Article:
1) Cabin in the Woods

2) Anything But You

3) Kentucky Blue

4) No Cowboys

5) Rich Little Girl

As the band was still fine tuning their instruments, Kimberly Kelly and the house soundman shared with one another how sad it was that this would be the last of three nights, which would lead to Kelly having a holler and swaller with the crowd in celebration of the last night of shows before immediately driving us back in time with her opener “Somethings Have a Name,” a song lifted from her 2018 album Don’t Blame It On Me which dripped with steel guitar and fiddle and quickly allowed her to introduce the powerful harmony dynamic that she and her husband Brett Tyler (acoustic guitar) would share throughout the half hour performance. 

“So, I have a record coming out on July 8th,” Kelly began as the crowd applauded. “It kind of snuck up on me to be honest! If you haven’t already pre-saved it, I would love you a whole lot if you did,” she plugged as she continued to showcase her addictively country personality. “You just go to I-tunes and hit the fancy button or on Spotify….well, I don’t know what you do on Spotify, but if you know how to do it then do that!” she finished with a shrug as she delivered “Summers Like That,” the first song of the set that she offered from her forthcoming album, and the one that could quite possibly act as the official lead single when that time comes.

“This next song is called “Blue Jean Country Queen,” and I just so happened to wear denim tonight,” Kelly said with an infectious giggle. “But I wrote this one with Brett and Steve Wariner, who is one of my favorites. It’s about being a country queen just like a lot of my heroes; Dolly Parton, Reba McEntire, Dottie West…” she stated as she ripped into the honky-tonkin’ barn burner and instantly brought back the familiar sound of boot heels clicking against the cement in rhythm just as we heard when Brit Taylor played before her.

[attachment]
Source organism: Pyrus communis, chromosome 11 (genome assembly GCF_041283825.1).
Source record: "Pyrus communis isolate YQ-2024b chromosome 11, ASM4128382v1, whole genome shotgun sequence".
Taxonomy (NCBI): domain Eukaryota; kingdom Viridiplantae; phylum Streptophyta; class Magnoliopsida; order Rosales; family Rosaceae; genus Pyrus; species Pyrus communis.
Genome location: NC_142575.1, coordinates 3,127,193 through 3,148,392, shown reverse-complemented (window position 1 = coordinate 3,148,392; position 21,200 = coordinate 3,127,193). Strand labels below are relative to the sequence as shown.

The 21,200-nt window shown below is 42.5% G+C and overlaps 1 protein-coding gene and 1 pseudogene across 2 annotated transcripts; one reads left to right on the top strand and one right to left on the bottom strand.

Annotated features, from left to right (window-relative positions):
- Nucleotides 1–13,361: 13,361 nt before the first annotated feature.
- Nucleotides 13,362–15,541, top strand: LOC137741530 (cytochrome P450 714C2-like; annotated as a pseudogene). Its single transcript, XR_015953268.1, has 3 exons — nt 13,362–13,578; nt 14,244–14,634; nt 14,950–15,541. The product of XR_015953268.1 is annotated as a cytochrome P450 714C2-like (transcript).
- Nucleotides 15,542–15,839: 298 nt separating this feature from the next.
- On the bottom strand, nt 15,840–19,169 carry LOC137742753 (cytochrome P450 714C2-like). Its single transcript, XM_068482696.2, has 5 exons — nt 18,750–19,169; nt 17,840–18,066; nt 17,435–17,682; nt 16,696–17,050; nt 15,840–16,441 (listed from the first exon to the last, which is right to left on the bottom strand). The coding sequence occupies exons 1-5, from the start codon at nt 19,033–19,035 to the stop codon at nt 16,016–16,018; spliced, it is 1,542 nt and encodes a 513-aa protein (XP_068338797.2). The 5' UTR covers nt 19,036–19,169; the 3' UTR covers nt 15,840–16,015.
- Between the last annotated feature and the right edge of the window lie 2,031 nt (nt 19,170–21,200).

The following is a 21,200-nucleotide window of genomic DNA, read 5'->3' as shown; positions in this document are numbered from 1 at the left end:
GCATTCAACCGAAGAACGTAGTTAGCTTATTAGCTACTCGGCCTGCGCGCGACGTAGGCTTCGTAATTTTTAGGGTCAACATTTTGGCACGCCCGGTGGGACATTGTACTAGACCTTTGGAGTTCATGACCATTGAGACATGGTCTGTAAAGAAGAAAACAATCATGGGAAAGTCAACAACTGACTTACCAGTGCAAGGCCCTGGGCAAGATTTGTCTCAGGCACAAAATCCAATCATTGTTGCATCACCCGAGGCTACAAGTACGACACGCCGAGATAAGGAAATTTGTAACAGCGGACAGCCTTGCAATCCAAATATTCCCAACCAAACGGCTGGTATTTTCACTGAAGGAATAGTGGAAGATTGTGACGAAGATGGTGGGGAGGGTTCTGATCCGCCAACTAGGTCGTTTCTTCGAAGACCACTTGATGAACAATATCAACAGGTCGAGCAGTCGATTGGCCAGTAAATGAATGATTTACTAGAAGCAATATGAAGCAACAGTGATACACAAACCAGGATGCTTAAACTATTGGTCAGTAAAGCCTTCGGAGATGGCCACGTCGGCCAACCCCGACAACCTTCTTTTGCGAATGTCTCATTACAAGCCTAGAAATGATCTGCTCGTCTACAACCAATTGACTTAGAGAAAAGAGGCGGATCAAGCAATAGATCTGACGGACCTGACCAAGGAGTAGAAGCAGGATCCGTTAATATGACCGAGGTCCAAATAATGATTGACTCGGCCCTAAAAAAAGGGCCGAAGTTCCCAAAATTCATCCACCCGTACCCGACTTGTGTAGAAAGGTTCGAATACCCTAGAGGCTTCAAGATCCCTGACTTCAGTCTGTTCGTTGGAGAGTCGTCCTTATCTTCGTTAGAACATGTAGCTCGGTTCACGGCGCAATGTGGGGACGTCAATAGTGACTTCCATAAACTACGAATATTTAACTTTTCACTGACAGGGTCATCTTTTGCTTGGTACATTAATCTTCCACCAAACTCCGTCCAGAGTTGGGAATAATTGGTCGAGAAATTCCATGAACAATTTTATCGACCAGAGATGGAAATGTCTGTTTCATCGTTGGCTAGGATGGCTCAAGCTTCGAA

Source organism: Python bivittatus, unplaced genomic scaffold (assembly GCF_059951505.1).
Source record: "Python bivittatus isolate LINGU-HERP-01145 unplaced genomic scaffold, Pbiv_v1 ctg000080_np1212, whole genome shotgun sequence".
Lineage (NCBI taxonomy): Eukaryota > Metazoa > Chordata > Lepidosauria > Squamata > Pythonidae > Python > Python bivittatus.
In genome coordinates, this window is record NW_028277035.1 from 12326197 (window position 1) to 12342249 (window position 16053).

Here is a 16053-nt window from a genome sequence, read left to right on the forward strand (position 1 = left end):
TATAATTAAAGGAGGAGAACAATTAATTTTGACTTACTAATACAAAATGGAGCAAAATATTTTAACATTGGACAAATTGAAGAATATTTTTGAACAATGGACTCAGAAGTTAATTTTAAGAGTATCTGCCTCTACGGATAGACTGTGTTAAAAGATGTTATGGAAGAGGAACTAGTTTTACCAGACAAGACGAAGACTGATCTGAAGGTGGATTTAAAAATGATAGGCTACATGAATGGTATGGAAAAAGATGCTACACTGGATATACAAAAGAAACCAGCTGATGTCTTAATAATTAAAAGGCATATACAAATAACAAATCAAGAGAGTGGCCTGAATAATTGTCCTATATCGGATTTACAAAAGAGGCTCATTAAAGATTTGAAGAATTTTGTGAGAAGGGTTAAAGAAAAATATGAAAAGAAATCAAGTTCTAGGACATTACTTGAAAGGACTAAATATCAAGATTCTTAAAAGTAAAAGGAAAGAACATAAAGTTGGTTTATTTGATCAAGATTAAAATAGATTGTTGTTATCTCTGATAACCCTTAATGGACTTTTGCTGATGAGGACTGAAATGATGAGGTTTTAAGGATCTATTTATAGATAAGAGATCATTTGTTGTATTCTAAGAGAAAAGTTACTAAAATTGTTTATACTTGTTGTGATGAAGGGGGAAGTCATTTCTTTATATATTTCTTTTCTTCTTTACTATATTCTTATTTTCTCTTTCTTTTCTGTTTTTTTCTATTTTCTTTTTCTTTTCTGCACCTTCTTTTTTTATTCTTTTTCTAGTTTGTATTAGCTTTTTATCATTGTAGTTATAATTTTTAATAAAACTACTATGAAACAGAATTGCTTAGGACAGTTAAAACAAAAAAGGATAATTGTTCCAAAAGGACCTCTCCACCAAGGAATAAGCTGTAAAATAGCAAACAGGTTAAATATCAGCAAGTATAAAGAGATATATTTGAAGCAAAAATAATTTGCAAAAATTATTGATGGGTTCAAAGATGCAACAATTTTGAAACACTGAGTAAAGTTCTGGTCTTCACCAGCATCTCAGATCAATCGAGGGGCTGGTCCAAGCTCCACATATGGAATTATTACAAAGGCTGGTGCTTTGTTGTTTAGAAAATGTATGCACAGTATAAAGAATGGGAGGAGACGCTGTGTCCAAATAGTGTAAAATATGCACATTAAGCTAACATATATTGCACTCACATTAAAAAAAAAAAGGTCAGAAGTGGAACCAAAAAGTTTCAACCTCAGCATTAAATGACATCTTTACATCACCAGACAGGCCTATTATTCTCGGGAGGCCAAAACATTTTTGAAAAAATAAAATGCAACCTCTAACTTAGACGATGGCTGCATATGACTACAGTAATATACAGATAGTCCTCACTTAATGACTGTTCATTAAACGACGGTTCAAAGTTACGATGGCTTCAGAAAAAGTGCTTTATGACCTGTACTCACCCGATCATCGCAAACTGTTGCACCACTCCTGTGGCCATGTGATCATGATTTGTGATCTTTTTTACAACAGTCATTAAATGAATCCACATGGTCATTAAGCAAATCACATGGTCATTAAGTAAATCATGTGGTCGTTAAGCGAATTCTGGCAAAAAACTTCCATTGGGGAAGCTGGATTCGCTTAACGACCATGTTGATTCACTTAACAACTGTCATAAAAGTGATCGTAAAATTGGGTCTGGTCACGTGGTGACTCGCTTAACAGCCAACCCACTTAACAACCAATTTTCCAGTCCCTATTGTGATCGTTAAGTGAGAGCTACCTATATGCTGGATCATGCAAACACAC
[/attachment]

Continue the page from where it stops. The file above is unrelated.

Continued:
“I just gotta stop and say that one of my favorite people is here tonight. Mr. Kent Blazy is here, and if you don’t know him, then you need to look him up,” she encouraged. “We’re not playing this song tonight, but everyone has been asking me what my favorite song on the album is and I’m not lying when I say, “I Remember That Woman.” Kent pitched me that song back when I was doing an EP and while it didn’t fit that record, I’m so thankful that I held onto the song because I love it and it is on this record.”

Kelly then dove into the incredible “Person That You Marry,” a slower paced song that she introduced as being the obligatory sad one in the set, which focused on the emotional impact that going through a divorce has on the two people going through it, perfectly hitting on all the ups and downs and extreme mood shifts and changes experienced between how you knew each other when you got married versus how you’re seeing each other now.

“Y’all….when we made this record, we honestly threw the best songs in a hat and said may the best songs win, but the title of the record is I’ll Tell You What’s Gonna Happen and I’m gonna tell you why we named it that,” Kelly explained. “I knew Billy Joe Shaver very well; he was a big part of the outlaw country movement and wrote a lot of songs for Waylon. Well, he met him in Luckenbach and Waylon asked him if he had more songs, and so Billy showed him a whole sack of ‘em. As he tells it, he came up to Nashville with that sack of songs and found Waylon in one of the recording studios. They tried to run him off with $100 or something like that and Billy told him, “I’ll tell ya what’s gonna happen…you’re gonna listen to these songs or I’m gonna whoop your ass!” Kelly said as she laughed along with the crowd.

“Now that quote was recently in the Country Music Hall of Fame and I took a picture of it and sent it to Dave Macias, and he said, “I dare you to name your record that.” I laughed and said, “ha…you don’t know me,” she finished as she delivered her version of Shaver’s “Black Rose,” leaning straight into a groove that had the crowd bopping along with it to close the show.


1) Some Thing’s Have a Name

2) Summers Like That

3) Blue Jean Country Queen

4) Person That You Marry

5) Black Rose

6)  Where My Home Is